Prerequisites: You must have built the Town Center and Granary, and
researched Market.
Cost: 200 Food, 50 Wood
Benefits: You receive a 75% increase of food production to your farms.
Note: The revolution in agriculture involved both the development of
animals.  The ability to control and manage herds of milk- and meat-
producing animals also served to free humans from the drudging and
desperation of continual hunting and gathering.  Herding did not lead
necessarily to a sedentary village life, however.  The need to find pasture
often meant that herding societies remained nomadic, at least for part of
the year.  Domesticated sheep and goats first appear in the archaelogical
record around 7500 B.C. in the Zagros Mountains to the east of the Tigro
and Euphrates River valleys.  Cattle were domesticated around 600 B.C. in
both the Sahara and Egypt, perhaps near simultaneously.  Domestication of
cattle alone may have been for responsible for a doubling of world human
population in a few generations.

STONE MINING

Age: Tool
Prerequisites: You must have built the Town Center, Granary, and Market.
Cost: 100 Food, 50 Stone
Benefits: Your stone mining is increased by +3.
Note: Wood for building was scarce in most places where civilizations
first arose.  Vast forests just did not exist in these predominately arid
regions.  The principle building material for common uses was mud bricks,
sun- dried at first and then fire- baked.  In some areas important
structures such as temples, palaces, tombs, and fortifications were built
of stone when it was available.  Much information about ancient Egypt was
preserved because of the permanence of stone.  Equilalent structures in
Mesopotamia collapsed into mounds of earth after many centuries of neglect
and weathering.  Acquiring non- wood building  materials through brick
making or quarrying was the object of Stone Mining.

GOLD MINING

Age: Tool
Prerequisites: You must have built the Town Center, Granary, and Market.
Cost: 120 Food, 100 Wood
Benefits: The gold mining production is increased by +3.
Note: Gold washed down the hills and mountains was probably the 1st metal
with which humans experimented.  It was sufficiently soft and pure to be
fashioned easily into objects of beauty for adornment and trade.  The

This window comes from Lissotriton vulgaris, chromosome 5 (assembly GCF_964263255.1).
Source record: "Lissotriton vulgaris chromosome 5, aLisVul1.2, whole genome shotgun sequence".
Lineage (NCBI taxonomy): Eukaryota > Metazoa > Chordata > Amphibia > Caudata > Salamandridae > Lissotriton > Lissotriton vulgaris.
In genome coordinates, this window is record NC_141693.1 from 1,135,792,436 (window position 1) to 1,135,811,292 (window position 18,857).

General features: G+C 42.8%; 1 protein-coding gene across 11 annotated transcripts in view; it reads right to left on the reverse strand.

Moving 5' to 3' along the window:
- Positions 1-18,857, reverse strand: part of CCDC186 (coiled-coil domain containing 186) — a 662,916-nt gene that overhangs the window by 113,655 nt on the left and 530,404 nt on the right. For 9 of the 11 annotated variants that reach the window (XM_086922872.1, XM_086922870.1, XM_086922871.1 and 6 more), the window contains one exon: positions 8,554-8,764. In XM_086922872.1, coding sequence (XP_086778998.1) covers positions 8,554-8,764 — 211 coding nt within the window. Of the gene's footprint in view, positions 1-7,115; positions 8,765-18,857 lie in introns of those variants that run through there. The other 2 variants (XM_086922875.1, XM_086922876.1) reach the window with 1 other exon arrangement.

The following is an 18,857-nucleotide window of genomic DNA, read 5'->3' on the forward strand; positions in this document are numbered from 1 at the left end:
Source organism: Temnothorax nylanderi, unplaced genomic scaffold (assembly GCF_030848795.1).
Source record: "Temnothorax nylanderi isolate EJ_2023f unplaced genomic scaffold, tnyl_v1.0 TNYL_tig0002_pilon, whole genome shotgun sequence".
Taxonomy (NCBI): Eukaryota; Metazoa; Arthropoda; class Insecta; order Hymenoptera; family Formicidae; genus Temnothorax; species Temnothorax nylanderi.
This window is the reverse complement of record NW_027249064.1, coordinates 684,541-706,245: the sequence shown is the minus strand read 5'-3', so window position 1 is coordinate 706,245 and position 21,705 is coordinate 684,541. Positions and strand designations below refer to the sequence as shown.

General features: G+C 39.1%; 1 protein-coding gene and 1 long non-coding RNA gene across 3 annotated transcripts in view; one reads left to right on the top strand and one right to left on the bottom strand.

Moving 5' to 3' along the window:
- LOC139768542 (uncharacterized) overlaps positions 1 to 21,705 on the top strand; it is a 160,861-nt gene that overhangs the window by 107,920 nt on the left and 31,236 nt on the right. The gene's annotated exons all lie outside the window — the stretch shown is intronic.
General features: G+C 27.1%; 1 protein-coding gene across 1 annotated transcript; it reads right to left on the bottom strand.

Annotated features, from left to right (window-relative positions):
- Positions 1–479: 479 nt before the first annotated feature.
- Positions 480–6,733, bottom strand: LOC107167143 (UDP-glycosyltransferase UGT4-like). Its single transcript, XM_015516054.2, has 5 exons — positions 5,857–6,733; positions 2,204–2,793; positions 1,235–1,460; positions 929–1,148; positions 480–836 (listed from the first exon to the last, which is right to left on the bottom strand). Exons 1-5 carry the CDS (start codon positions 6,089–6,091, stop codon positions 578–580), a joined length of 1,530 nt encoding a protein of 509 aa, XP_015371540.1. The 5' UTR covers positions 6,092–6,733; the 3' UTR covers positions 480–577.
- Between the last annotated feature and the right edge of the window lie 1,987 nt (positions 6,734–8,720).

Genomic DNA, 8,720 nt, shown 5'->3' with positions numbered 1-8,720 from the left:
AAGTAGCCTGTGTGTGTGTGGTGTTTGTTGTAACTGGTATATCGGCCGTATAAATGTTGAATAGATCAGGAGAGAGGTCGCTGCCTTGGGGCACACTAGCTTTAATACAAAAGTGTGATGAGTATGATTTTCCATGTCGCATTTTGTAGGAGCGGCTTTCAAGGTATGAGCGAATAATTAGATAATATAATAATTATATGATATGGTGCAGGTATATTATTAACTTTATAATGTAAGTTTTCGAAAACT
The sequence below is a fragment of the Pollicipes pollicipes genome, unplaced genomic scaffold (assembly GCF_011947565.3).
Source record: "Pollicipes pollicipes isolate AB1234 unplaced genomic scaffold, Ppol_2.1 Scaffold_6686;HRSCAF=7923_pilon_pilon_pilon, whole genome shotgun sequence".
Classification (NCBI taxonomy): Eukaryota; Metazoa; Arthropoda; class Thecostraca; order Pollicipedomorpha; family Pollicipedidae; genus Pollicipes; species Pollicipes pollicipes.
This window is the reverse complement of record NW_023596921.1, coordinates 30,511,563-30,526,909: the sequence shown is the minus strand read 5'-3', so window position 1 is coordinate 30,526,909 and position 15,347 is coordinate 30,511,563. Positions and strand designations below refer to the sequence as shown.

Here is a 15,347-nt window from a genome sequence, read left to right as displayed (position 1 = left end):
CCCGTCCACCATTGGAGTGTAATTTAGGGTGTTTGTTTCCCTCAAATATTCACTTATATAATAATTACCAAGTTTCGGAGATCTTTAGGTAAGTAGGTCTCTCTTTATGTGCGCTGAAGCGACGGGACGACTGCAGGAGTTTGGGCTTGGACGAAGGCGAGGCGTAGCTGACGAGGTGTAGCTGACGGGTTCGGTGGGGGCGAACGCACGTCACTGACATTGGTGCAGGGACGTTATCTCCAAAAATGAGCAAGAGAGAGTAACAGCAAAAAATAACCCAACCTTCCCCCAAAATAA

value of gold remained high as populations increased because of demand for
it continued to exceed supply.  Because of this value, the trail of gold
was followed back to the source of the alluvial nuggets.  Gold mining was
developed to obtain ore from which the pure metal could be extracted.
Many of the most beautiful objects that survive from antiquity are made of
gold, including hundreds of items from the Egyptian Pharaoh, Tutankhamen's
tomb.

SIEGECRAFT

Age: Iron
Prerequisites: You must have built the Town Center, Granary, and Market,
and researched Stone Mining.
Cost: 190 Food, 100 Stone
Benefits: Villagers can destroy walls and towers, and your stone mining
ablity is increased by +3.
Note: You must research Siegecraft before you can upgrade to the Heavy
Catapult.  Despite the written records and depictions of cities and
fortifications being stormed with the aid of siege equipment, starvation
was the only certain and effective way to take strongholds before the
gunpowder age.  The defender of a strong position, with adequate troops,
food, and water, had all the advantages.  Physical assault of strongholds
was a difficult proposition accompanied regularly only by those armies
posessing siegecraft- the necessary equipment, resolve, leadership, elan,
discipline, and skill.  Examples from ancient history were the army of
Alexander the Great that conducted 20 sieges over a ten- year period, most
after the fall of the Persian Empire; the Hittites, the Assyrians, and the
Romans.

PLOW

Age: Bronze
Prerequisites: You must have built the Town Center, Granary, and Market,
and researched Domestication.
Cost: 250 Food, 75 Wood
Benefits: You receive a 75% food production increase to your farms.
Note: The first agriculturists planted seeds by hand using digging sticks